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Written By: Henry P. Shotwell, Ph.D., CIH
April 5, 2020
A Hot, Wet Summer
This year has been an especially warm winter and spring. The prospects for severe storms are high!
During the hurricane season, hot humid air envelops most of North America. Beginning in the spring and lasting until the first frost of autumn, the air is typically well above 60% relative humidity, which is ideal for promoting the growth of mold. The official hurricane season runs from June to October, and even though they may not qualify as hurricanes, many storms before June and after October have enough rain and wind to cause structural damage and allow for the growth of mold. Even if your home or business isn’t damaged, prolonged periods of high humidity will promote the growth of mold on many surfaces.
The Black Mold Myth
First off, let’s dispel a common myth about the so-called “Toxic Black Mold” Stachybotrys. Stachy is no better and no worse than any other mold. It was mistakenly thought to be involved in an unusual lung condition years ago but the myth lives on even though all implications, including those of the government, have been retracted. Secondly, there is no such thing as “toxic mold.” It’s a meaningless term, although all molds, as well as all other living creatures, produce waste products that can produce adverse health effects under the right (or possibly wrong) conditions. (Did you know that the mold Penicillium produces a “toxin” called Penicillin?) Finally, whether a mold is black, green white, brown, pink or any other color, has absolutely no bearing on a given mold’s ability to create damage. In fact, most mold colonies change their colors as they grow and mature.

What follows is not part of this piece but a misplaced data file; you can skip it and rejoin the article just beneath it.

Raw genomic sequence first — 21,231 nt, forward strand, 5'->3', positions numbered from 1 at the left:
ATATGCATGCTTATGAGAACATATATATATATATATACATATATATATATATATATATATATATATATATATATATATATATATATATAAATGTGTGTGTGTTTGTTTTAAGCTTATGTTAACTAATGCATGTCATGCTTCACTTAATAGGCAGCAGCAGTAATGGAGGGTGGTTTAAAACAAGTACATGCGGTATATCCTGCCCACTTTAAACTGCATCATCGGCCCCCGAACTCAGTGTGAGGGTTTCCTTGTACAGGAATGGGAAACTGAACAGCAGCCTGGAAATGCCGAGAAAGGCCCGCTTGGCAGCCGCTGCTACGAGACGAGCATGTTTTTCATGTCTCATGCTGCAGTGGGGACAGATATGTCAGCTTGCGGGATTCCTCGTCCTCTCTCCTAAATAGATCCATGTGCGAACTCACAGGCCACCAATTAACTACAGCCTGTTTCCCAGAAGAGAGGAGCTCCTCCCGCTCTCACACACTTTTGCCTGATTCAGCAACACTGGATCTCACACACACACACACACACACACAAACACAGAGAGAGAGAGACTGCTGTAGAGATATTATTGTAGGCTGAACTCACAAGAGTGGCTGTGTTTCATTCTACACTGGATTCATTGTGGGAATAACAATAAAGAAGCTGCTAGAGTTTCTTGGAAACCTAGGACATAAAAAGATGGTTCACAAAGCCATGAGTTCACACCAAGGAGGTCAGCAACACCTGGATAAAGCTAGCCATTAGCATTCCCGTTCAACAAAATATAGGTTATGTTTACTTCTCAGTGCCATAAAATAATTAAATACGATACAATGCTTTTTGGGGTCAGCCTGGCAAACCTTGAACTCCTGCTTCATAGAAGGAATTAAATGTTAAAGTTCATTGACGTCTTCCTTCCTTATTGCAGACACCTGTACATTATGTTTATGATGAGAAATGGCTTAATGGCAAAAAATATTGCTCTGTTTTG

Wash Mold with Soap and Water
Unless there has been severe water damage, almost all mold growth situations can be handled by simply washing the surface with mild detergent and rinsing with household bleach then finally plain water. If there has been wind and rainstorm damage, the extent of the problem may require the services of an experienced, certified remediation firm. Often the problem to be remediated is not the mold growth, its water damage. A ruptured pipe or other sources of continuous water flow inside the structure must be found and repaired, followed by thorough drying before removing any mold that has started to grow. Remember that mold can grow in a few days so action to stop the water/moisture and a speedy clean-up is essential.
Stop Water and Dehumidify
If mold growth in your home or other building is not due to storm damage or a leaking pipe, humid air is probably the cause. Keeping doors and windows closed and using a dehumidifier will go a long way toward keeping the mold from coming back. Remember that an air conditioner also acts as a dehumidifier. Try to keep the relative humidity to 60% or less.
Contact Atlantic Environmental today using our contact form or call us at 973-366-4660 to discuss your unique needs and obtain a complimentary, no-obligation quotation for mold services tailored to your company’s requirements. Our complete team of experts comprise of Certified Industrial Hygienists (CIH), Certified Safety Professionals (CSP) along with having many other licenses and certifications within the indoor air quality industry.
Our primary service areas for Mold Sampling/Testing and Consulting are New Jersey NJ, New York NY, (New York City), Pennsylvania PA, Connecticut CT, Delaware DE, Massachusetts, (Boston) MA, Rhode Island RI, Washington DC, Wisconsin WI, Maryland MD, Michigan MI, Illinois (Chicago) IL, Virginia VA, Indiana IN, Georgia (Atlanta) GA, Alabama AL, North Carolina NC, South Carolina SC, Tennessee TN, Texas (Dallas, Ft Worth) TX, Oklahoma OK, DC, Arkansas AR, Florida FL. We can service most other areas of the U.S. but with some added travel charges.